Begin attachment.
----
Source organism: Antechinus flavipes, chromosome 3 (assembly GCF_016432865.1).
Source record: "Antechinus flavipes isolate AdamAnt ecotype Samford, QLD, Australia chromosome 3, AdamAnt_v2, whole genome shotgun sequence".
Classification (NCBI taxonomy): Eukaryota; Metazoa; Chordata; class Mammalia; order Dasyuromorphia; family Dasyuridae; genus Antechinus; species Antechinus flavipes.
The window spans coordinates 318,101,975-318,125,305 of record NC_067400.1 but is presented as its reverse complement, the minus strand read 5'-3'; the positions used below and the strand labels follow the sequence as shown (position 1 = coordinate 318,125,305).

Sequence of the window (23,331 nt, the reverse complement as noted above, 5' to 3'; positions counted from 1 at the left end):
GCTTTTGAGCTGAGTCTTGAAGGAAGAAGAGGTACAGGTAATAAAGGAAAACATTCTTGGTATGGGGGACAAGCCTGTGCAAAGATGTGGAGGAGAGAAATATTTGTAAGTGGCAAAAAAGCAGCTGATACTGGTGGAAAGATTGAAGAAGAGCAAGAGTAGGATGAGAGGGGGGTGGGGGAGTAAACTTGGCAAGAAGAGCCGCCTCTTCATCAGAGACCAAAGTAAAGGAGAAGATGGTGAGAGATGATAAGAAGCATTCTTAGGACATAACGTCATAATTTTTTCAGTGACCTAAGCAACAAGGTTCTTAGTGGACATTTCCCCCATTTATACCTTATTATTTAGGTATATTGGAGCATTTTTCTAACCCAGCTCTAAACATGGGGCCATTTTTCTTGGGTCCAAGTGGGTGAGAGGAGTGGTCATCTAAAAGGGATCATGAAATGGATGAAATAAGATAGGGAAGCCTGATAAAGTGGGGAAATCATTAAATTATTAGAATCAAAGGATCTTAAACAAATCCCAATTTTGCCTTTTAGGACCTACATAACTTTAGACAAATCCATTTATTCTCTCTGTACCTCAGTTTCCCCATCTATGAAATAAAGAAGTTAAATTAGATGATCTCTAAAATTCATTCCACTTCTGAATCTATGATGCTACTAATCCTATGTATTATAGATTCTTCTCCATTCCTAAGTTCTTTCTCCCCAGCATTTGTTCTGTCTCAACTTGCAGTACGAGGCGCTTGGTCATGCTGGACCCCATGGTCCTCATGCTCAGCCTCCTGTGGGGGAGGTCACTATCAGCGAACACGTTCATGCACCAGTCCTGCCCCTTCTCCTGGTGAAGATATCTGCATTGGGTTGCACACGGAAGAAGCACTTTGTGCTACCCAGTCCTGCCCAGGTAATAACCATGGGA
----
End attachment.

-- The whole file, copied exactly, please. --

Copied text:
Source organism: Antechinus flavipes, chromosome 3 (assembly GCF_016432865.1).
Source record: "Antechinus flavipes isolate AdamAnt ecotype Samford, QLD, Australia chromosome 3, AdamAnt_v2, whole genome shotgun sequence".
Classification (NCBI taxonomy): Eukaryota; Metazoa; Chordata; class Mammalia; order Dasyuromorphia; family Dasyuridae; genus Antechinus; species Antechinus flavipes.
The window spans coordinates 318,101,975-318,125,305 of record NC_067400.1 but is presented as its reverse complement, the minus strand read 5'-3'; the positions used below and the strand labels follow the sequence as shown (position 1 = coordinate 318,125,305).

Sequence of the window (23,331 nt, the reverse complement as noted above, 5' to 3'; positions counted from 1 at the left end):
GCTTTTGAGCTGAGTCTTGAAGGAAGAAGAGGTACAGGTAATAAAGGAAAACATTCTTGGTATGGGGGACAAGCCTGTGCAAAGATGTGGAGGAGAGAAATATTTGTAAGTGGCAAAAAAGCAGCTGATACTGGTGGAAAGATTGAAGAAGAGCAAGAGTAGGATGAGAGGGGGGTGGGGGAGTAAACTTGGCAAGAAGAGCCGCCTCTTCATCAGAGACCAAAGTAAAGGAGAAGATGGTGAGAGATGATAAGAAGCATTCTTAGGACATAACGTCATAATTTTTTCAGTGACCTAAGCAACAAGGTTCTTAGTGGACATTTCCCCCATTTATACCTTATTATTTAGGTATATTGGAGCATTTTTCTAACCCAGCTCTAAACATGGGGCCATTTTTCTTGGGTCCAAGTGGGTGAGAGGAGTGGTCATCTAAAAGGGATCATGAAATGGATGAAATAAGATAGGGAAGCCTGATAAAGTGGGGAAATCATTAAATTATTAGAATCAAAGGATCTTAAACAAATCCCAATTTTGCCTTTTAGGACCTACATAACTTTAGACAAATCCATTTATTCTCTCTGTACCTCAGTTTCCCCATCTATGAAATAAAGAAGTTAAATTAGATGATCTCTAAAATTCATTCCACTTCTGAATCTATGATGCTACTAATCCTATGTATTATAGATTCTTCTCCATTCCTAAGTTCTTTCTCCCCAGCATTTGTTCTGTCTCAACTTGCAGTACGAGGCGCTTGGTCATGCTGGACCCCATGGTCCTCATGCTCAGCCTCCTGTGGGGGAGGTCACTATCAGCGAACACGTTCATGCACCAGTCCTGCCCCTTCTCCTGGTGAAGATATCTGCATTGGGTTGCACACGGAAGAAGCACTTTGTGCTACCCAGTCCTGCCCAGGTAATAACCATGGGA